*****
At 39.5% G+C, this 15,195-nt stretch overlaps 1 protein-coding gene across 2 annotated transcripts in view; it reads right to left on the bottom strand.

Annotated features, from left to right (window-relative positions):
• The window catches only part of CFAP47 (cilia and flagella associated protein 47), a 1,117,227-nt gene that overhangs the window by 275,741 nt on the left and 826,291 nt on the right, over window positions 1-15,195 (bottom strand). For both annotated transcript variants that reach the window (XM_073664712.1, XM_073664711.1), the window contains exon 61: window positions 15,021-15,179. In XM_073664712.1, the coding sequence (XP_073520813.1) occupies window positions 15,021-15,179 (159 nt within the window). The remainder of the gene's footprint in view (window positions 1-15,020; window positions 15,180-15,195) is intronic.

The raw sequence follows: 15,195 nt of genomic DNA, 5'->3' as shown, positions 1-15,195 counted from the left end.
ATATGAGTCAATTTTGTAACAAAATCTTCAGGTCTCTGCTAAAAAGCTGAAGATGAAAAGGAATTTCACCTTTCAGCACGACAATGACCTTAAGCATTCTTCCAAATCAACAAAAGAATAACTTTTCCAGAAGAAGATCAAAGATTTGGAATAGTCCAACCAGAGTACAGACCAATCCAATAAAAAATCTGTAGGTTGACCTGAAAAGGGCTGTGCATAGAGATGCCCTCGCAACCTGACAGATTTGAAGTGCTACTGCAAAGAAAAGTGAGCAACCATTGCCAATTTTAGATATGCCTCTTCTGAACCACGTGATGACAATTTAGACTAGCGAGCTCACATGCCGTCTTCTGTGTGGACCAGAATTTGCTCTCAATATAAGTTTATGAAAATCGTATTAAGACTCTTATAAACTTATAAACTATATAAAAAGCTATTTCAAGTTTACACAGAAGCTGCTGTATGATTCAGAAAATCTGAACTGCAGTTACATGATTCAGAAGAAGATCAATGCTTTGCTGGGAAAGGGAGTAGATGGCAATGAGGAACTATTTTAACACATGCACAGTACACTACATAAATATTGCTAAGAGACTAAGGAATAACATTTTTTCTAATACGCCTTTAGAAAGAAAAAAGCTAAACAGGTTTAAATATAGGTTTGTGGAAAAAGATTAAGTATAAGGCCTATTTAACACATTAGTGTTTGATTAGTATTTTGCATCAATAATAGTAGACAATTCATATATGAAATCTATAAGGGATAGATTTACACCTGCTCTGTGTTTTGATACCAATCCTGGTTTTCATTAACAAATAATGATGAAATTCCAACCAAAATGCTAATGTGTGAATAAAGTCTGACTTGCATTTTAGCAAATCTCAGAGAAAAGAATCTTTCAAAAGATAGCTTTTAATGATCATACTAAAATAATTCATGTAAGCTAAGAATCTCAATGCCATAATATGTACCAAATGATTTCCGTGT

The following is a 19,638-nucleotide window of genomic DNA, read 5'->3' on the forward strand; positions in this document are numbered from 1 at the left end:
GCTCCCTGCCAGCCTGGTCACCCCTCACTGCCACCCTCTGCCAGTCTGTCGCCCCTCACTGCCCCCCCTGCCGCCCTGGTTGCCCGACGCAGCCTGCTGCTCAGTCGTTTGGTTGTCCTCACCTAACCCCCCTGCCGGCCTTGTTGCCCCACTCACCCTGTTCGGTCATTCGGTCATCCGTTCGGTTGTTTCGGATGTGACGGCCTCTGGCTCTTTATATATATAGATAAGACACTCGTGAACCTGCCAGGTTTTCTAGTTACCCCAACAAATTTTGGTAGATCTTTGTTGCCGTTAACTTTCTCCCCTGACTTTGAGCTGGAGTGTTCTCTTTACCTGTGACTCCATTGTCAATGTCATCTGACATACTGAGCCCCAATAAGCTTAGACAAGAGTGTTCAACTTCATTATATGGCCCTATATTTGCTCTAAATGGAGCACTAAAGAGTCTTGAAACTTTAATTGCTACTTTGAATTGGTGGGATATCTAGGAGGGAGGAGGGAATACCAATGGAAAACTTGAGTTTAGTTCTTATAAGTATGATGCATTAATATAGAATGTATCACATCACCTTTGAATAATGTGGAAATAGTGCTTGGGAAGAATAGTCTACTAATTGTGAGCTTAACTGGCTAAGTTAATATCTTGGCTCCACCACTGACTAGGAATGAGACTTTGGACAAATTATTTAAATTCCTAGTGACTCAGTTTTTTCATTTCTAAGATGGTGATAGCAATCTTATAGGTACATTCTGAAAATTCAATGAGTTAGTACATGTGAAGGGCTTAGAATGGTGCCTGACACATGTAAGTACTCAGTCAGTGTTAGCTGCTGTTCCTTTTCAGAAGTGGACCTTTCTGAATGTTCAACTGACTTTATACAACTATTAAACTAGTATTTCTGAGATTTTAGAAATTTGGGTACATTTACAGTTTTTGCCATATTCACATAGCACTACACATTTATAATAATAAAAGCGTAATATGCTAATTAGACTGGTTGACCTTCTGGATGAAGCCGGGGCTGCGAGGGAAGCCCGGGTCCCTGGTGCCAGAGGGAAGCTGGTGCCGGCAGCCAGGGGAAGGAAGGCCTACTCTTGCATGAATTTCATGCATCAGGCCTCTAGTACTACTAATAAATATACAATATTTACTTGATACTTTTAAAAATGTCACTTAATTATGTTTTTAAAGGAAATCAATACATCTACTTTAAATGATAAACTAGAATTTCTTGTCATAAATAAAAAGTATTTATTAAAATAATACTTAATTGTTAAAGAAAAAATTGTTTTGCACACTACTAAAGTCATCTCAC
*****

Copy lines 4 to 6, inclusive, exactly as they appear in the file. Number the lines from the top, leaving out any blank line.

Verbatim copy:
The raw sequence follows: 15,195 nt of genomic DNA, 5'->3' as shown, positions 1-15,195 counted from the left end.
ATATGAGTCAATTTTGTAACAAAATCTTCAGGTCTCTGCTAAAAAGCTGAAGATGAAAAGGAATTTCACCTTTCAGCACGACAATGACCTTAAGCATTCTTCCAAATCAACAAAAGAATAACTTTTCCAGAAGAAGATCAAAGATTTGGAATAGTCCAACCAGAGTACAGACCAATCCAATAAAAAATCTGTAGGTTGACCTGAAAAGGGCTGTGCATAGAGATGCCCTCGCAACCTGACAGATTTGAAGTGCTACTGCAAAGAAAAGTGAGCAACCATTGCCAATTTTAGATATGCCTCTTCTGAACCACGTGATGACAATTTAGACTAGCGAGCTCACATGCCGTCTTCTGTGTGGACCAGAATTTGCTCTCAATATAAGTTTATGAAAATCGTATTAAGACTCTTATAAACTTATAAACTATATAAAAAGCTATTTCAAGTTTACACAGAAGCTGCTGTATGATTCAGAAAATCTGAACTGCAGTTACATGATTCAGAAGAAGATCAATGCTTTGCTGGGAAAGGGAGTAGATGGCAATGAGGAACTATTTTAACACATGCACAGTACACTACATAAATATTGCTAAGAGACTAAGGAATAACATTTTTTCTAATACGCCTTTAGAAAGAAAAAAGCTAAACAGGTTTAAATATAGGTTTGTGGAAAAAGATTAAGTATAAGGCCTATTTAACACATTAGTGTTTGATTAGTATTTTGCATCAATAATAGTAGACAATTCATATATGAAATCTATAAGGGATAGATTTACACCTGCTCTGTGTTTTGATACCAATCCTGGTTTTCATTAACAAATAATGATGAAATTCCAACCAAAATGCTAATGTGTGAATAAAGTCTGACTTGCATTTTAGCAAATCTCAGAGAAAAGAATCTTTCAAAAGATAGCTTTTAATGATCATACTAAAATAATTCATGTAAGCTAAGAATCTCAATGCCATAATATGTACCAAATGATTTCCGTGT

The following is a 19,638-nucleotide window of genomic DNA, read 5'->3' on the forward strand; positions in this document are numbered from 1 at the left end: